ASK ELI: Poetry Attack

Friday, May 8, 2015, 6:00 am
By: 
Ann Nichols

A reader asks: What’s up with all the posters on trees in front of the East Lansing Public Library?

Eli answers: The “posters” are actually poems, part of the most recent Poetry Attack executed by members of The East Lansing Street Arts Commission (ELSAC).

Eli spoke with Carolyn White, a founder of both ELSAC and East Lansing’s Poetry Attacks. White is a professional story teller, the world’s foremost expert on leprechauns, and a children’s book author.

She explains that the idea for a The East Lansing Street Arts Commission/Poetry Attacks came as she and her friend Lexy Carl rode the train back from Chicago together in the winter of 2012. They had gone to see a performance by art activists The Gorilla Girls. White remembers Carl saying “I wish we could do something like that in Lansing,” and as they talked, they both realized that there was really no reason they couldn’t.

The first Poetry Attack was staged in East Lansing’s Harrison Meadows in 2013. “It was a covert action,” says White. “We had live music and we wore costumes. I came as the Mad Woman of Chaillot and Lexy wore a gorilla mask.”

Unfortunately, the poems posted during the initial Attack “didn’t have re-enforced holes” so the poems quickly fell down. White recalls that “people came by and put every poem back up. We were so touched by that.”

White herself hadn’t written poetry for many years before the first Attack, despite having earned a PhD in English from MSU with emphasis on the history of poetry. As a grad student in the 1970s, White was part of a group of young poets who “got together and wrote poetry and exchanged it.” Members of that group have contributed to Poetry Attacks, including well-known poets Dick Thomas, Marcus Cafagna and Barbara Drake whose “Amazing Mavis” is part of this year’s crop of poems.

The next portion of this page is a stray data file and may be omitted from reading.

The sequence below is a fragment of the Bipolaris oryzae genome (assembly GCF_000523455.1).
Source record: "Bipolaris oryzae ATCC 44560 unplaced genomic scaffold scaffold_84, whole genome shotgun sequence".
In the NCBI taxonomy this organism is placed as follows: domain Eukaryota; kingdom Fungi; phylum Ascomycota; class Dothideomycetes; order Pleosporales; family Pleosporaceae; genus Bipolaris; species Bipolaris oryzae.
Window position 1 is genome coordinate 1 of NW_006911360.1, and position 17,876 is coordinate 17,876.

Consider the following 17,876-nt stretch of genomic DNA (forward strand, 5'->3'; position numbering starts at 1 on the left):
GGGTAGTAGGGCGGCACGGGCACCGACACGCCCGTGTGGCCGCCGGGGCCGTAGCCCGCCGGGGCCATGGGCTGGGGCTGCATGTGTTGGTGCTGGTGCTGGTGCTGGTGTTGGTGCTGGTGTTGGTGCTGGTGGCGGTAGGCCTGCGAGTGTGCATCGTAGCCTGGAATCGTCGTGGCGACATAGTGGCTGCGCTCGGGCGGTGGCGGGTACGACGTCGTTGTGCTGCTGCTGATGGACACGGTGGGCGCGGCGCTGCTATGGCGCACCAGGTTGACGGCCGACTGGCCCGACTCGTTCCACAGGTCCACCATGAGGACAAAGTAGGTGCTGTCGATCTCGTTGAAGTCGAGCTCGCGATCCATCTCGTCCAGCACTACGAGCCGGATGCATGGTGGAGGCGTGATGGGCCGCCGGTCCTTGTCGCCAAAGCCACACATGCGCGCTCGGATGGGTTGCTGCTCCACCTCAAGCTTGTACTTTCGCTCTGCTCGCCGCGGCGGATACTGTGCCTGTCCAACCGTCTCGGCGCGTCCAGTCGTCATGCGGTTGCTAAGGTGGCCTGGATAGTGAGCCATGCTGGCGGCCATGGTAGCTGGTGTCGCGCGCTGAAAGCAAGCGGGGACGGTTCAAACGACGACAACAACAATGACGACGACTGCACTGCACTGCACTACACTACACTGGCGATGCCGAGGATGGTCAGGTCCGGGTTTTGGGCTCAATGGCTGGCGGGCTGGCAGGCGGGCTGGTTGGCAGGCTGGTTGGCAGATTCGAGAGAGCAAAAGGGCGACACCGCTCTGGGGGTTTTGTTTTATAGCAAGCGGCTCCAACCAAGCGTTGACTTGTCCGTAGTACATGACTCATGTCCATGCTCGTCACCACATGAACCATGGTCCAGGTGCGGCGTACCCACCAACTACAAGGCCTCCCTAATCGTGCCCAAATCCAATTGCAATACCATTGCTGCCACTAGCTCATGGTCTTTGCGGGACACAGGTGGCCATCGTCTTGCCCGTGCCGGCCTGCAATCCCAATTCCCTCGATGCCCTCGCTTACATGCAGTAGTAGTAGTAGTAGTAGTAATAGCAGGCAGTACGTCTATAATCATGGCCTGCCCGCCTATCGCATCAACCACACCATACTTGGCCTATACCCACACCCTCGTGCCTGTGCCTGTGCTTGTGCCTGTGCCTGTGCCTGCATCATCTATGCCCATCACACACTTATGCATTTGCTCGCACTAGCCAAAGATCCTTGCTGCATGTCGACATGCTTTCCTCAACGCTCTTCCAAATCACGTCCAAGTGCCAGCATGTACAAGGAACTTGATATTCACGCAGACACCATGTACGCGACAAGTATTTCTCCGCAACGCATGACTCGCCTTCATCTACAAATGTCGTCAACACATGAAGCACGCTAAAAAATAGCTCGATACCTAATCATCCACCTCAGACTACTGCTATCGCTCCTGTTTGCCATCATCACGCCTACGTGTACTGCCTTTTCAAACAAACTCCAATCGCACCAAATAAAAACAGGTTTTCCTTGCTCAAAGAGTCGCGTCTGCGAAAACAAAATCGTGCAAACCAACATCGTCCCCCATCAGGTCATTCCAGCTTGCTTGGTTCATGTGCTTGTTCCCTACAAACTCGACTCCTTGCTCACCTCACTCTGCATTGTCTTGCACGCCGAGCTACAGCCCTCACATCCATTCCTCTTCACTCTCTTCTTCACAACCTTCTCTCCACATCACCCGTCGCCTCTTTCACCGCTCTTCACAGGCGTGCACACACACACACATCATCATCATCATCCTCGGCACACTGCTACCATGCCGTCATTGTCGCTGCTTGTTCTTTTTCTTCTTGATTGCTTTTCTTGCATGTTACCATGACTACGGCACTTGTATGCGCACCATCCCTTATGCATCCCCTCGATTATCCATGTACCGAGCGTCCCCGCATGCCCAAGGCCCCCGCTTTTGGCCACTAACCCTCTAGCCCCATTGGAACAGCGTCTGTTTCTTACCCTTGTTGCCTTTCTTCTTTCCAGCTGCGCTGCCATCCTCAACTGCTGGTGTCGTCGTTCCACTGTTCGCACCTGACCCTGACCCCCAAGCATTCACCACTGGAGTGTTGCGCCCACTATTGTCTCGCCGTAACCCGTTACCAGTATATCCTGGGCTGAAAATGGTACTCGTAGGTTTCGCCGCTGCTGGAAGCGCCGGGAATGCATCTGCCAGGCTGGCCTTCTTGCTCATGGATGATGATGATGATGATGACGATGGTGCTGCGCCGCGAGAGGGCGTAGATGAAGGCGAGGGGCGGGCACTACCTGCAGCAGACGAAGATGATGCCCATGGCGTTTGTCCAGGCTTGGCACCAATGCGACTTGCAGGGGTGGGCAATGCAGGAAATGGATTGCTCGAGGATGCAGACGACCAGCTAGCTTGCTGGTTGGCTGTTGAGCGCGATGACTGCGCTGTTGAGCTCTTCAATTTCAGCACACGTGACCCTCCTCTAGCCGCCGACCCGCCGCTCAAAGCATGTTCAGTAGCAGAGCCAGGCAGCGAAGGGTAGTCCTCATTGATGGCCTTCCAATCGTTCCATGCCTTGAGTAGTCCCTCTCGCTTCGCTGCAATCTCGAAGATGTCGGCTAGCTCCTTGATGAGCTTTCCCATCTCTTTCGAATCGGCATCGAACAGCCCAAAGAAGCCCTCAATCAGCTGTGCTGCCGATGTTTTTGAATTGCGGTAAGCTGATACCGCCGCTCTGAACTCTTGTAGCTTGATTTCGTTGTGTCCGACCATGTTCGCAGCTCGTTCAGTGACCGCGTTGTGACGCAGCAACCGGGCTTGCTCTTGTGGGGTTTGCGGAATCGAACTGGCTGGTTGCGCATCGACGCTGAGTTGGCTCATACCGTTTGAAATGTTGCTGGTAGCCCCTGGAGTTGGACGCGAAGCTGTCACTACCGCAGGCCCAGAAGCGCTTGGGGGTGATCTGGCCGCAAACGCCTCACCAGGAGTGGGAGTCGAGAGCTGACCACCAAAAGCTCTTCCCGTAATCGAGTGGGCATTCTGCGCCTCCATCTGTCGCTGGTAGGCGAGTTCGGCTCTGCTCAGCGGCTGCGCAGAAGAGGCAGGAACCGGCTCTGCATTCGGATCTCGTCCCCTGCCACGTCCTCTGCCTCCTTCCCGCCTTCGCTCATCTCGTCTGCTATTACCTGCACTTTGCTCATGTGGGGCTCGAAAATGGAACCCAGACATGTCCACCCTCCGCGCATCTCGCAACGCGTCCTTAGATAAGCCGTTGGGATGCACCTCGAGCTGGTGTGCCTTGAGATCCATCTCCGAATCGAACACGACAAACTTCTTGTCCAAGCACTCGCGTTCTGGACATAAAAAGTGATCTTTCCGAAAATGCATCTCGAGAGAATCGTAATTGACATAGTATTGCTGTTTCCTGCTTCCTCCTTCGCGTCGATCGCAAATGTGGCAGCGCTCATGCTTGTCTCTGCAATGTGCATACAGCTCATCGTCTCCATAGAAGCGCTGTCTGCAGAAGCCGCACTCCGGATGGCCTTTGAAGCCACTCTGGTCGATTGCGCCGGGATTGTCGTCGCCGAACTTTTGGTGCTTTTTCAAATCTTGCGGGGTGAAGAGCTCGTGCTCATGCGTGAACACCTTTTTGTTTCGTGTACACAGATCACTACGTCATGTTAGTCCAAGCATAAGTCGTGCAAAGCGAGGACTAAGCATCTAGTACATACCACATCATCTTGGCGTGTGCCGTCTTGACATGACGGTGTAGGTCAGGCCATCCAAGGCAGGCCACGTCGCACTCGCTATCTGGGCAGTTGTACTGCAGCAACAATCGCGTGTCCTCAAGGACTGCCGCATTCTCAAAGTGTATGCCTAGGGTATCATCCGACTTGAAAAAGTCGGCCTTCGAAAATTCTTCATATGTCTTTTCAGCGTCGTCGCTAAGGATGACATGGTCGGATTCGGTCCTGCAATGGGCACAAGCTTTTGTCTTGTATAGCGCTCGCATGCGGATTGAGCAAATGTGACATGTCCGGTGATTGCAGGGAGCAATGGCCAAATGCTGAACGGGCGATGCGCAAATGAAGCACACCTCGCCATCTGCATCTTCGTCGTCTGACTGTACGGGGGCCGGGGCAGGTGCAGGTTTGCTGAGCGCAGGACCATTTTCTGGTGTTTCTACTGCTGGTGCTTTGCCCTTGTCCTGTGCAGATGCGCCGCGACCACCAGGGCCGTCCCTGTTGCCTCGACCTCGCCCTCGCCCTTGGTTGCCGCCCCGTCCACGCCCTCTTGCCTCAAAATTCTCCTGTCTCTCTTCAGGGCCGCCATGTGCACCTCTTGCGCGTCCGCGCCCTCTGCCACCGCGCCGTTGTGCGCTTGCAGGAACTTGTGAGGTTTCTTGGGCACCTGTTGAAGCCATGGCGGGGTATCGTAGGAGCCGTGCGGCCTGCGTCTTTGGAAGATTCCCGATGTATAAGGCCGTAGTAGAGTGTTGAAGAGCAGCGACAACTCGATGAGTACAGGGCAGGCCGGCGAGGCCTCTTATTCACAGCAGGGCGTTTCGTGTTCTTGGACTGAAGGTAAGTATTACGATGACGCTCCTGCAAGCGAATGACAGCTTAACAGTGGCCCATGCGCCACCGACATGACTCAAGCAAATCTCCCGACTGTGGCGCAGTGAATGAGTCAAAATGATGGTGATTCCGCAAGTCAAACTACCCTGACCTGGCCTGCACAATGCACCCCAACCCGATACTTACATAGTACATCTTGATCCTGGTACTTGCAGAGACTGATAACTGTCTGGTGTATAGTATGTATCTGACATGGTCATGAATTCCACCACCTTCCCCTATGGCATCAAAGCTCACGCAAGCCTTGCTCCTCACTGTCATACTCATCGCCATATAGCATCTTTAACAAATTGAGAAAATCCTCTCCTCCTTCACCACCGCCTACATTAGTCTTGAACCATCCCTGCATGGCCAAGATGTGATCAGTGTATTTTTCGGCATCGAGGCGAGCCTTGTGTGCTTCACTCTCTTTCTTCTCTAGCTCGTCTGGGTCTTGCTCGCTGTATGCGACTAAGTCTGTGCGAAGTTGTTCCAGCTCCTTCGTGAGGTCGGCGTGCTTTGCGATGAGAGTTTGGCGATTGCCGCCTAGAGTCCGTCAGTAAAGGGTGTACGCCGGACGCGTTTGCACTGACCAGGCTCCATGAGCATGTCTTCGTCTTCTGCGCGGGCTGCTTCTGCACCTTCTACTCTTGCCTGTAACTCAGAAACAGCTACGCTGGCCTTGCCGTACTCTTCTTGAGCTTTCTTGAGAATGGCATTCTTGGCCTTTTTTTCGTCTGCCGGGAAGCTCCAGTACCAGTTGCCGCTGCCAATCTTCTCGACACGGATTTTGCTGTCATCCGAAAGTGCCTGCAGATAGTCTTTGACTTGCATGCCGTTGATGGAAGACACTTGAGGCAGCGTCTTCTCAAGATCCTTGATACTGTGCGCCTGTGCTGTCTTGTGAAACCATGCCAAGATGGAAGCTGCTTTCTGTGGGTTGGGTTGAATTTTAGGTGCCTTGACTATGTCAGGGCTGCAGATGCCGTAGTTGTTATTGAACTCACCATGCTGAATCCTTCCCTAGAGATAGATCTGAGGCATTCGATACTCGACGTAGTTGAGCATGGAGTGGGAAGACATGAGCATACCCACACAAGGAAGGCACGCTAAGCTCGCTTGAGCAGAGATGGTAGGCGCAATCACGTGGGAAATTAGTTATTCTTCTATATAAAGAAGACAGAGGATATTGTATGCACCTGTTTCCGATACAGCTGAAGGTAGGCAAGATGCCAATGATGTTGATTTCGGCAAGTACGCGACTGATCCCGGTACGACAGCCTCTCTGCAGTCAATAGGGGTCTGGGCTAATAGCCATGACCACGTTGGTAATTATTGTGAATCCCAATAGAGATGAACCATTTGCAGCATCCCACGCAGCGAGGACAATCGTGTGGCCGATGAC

The 2014 Poetry Attack was staged, as it is this year, in the wooded area on Abbot Road in front of the Public Library. The Library not only gave permission, but invited Attack organizers to create mobiles out of the poems to hang inside the library. White recounts that Carl adamantly refused to move the poems indoors; she wanted them outside so people who don’t regularly read can find them. Her reasoning: “people who already read go into the library.” An important goal of the Attack and of all ELSAC activities was and is to make art accessible to everyone, especially those who are not regularly exposed to art in any form.

Poems are solicited about a month before an Attack is staged. Poetry Action Network, an organization headed by Ruelaine Stokes, is involved, and this year MSU Lecturer and artist Guillermo Delgado involved his students. Financial support for the Attacks comes from a variety of sources including a Valentine’s Day haiku writing fundraiser and a longstanding anonymous donor who pays for the printing of the poems.

I asked White what she says to people who insist that they don’t like poetry. “There is so much to find in poetry,” she responded. “If you like music, if you think words matter, if you like surprise, you jump in and you don’t know where it’s going to lead you. It’s going to lead you to insight.” In the end, she says, “all I know is poetry.”

 

To learn more about the Poetry Attack, visit their website. You may also want to check out Poetry Action Network on Facebook.